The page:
Growth of the digital economy which can be defined as the various economic and social activities powered by ICT including banking, buying and selling and accessing education and entertainment activities via the internet through connected devices in Africa at large has tremendously increased giving a positive outlook of the continent. This has been possible through factors such as improved data connectivity, increase affordability of smart devices and falling data prices that have played a major role of fueling the digital economy in the region.

According to Ericsson, a giant technology company: In the two years to early 2015 there was a double increase to the number of mobile data traffic. It is forecasted that there will be a twelve fold increase for data in the next five years which has encouraged the growth in number of operators of data service and a boost in their earnings. For instance, the MTN Group with operations in around nine countries of the Sub Saharan Africa reported a 27 percent data revenue share of the total revenue in 2016 which was a 4 percent rise from the previous year as per the data reports posted on the company’s website and reported by the Collaboration on International ICT Policy for East and Southern Africa (CIPESA).

According to GSMA, the number of SIM cards in use reached 731 million at the end of 2016 in the Sub Sahara and the number is expected to rise to nearly one billion by 2020 with an increase of broadband connections to half a billion which is more than double the number at the end of 2016. Smartphone connections have also doubled over the last two years to about 200 million with a strong growth in demand in countries such as Kenya, Nigeria, South Africa, Cameroon and DR Congo.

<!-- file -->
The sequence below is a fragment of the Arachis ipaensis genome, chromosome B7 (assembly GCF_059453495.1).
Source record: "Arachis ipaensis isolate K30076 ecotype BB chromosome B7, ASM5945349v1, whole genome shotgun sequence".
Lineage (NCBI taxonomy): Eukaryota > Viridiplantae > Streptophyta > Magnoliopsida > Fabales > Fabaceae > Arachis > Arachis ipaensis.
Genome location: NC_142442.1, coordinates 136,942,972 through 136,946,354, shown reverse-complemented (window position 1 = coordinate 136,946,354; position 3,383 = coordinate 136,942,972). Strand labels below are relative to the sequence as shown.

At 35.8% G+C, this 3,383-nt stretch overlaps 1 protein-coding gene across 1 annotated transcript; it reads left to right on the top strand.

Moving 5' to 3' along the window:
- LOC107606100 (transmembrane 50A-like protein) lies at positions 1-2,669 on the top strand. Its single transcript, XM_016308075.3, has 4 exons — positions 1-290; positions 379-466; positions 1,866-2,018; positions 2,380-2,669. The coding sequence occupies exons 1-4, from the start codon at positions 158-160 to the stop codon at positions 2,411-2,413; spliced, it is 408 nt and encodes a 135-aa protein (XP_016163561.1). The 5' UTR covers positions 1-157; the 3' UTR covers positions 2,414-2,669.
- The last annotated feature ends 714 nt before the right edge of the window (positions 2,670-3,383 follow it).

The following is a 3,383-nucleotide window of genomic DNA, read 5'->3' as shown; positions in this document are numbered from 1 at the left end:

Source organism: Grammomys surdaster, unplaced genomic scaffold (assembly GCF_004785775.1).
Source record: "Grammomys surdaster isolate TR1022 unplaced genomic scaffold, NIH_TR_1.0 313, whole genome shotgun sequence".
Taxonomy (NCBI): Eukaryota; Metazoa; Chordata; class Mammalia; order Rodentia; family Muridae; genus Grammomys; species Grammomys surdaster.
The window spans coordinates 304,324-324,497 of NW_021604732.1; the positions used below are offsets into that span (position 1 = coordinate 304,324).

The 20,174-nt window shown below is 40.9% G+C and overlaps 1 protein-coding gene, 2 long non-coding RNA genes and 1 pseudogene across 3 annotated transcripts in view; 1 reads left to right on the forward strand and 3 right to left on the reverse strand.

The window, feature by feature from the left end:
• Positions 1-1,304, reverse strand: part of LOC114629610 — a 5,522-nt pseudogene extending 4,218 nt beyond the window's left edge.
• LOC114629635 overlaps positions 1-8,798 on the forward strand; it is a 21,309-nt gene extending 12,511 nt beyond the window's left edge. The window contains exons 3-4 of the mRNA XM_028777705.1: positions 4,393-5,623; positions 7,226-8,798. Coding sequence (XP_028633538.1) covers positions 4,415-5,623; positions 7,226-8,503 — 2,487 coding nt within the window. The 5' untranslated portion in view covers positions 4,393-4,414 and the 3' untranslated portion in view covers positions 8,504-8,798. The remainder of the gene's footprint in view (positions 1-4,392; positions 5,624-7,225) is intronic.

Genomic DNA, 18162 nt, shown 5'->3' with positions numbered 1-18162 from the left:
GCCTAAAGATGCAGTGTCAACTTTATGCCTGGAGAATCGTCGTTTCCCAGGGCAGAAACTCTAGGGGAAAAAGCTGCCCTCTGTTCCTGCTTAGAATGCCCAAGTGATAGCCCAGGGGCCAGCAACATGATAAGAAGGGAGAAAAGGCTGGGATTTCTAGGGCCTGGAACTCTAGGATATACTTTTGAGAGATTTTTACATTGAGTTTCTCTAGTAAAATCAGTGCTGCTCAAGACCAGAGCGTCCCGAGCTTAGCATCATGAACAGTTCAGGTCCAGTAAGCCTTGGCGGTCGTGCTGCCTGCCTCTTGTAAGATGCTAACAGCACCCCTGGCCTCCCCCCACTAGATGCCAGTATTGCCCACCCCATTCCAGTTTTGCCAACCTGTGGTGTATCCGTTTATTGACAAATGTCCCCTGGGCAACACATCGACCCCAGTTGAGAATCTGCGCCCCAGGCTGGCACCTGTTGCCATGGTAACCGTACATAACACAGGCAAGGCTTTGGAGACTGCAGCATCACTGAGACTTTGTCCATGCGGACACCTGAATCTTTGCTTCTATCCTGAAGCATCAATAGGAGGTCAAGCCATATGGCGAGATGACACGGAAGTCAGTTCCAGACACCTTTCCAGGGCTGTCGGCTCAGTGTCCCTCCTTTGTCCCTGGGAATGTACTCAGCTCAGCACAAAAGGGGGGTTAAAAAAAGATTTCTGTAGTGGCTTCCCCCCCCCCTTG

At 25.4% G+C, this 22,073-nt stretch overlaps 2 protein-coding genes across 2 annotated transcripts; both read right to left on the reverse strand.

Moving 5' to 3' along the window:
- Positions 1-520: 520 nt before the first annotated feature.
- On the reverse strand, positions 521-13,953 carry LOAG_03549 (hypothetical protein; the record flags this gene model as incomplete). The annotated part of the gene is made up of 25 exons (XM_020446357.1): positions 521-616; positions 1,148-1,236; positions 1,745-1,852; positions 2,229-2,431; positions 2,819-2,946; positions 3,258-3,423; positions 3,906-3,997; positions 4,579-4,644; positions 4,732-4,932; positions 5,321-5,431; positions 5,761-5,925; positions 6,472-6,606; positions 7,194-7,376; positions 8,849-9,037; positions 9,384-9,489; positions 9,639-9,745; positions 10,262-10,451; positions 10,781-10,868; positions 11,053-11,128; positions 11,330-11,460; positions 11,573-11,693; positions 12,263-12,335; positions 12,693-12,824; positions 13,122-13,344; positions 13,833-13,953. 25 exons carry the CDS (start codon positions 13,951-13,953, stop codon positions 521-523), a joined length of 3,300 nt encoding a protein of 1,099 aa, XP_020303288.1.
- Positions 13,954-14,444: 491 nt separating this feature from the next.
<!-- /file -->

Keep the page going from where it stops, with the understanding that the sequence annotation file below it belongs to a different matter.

With the growth of internet users across Africa, mobile money services are significantly raising financial inclusions and easing the cost of conducting business making the Sub Saharan Africa a global leader on the use of mobile money as a primary means of financial transactions. All this has indeed offered new opportunities for productivity and efficiency gains to national governments, businesses and individuals. The mobile money platforms have enabled financial transactions through the transfer of money from one party to another either in the form of cash, mobile money or mobile payments enabling consumers make purchases of goods and services such as phone credit, water, electricity and other household utilities.

A Digital Economy offers Africans the knowledge of leveraging technology to make lives better by enhancing understanding of markets, expansion of education systems and creation of employment to grass root levels and still deliver monetary benefits for the informal sector and government. Today, customers use their phones for almost every single service or task therefore through this technological empowerment SME’s can better monitor and cater to their customers wants and needs.

Putting in place all the factors and pillars to strengthen Africa’s digital economy is worthy. From the recommendable growth of African nations GDP’s and other parameters of measuring national wealth and income it is certain that it plays a major role in unlocking Africa’s potential.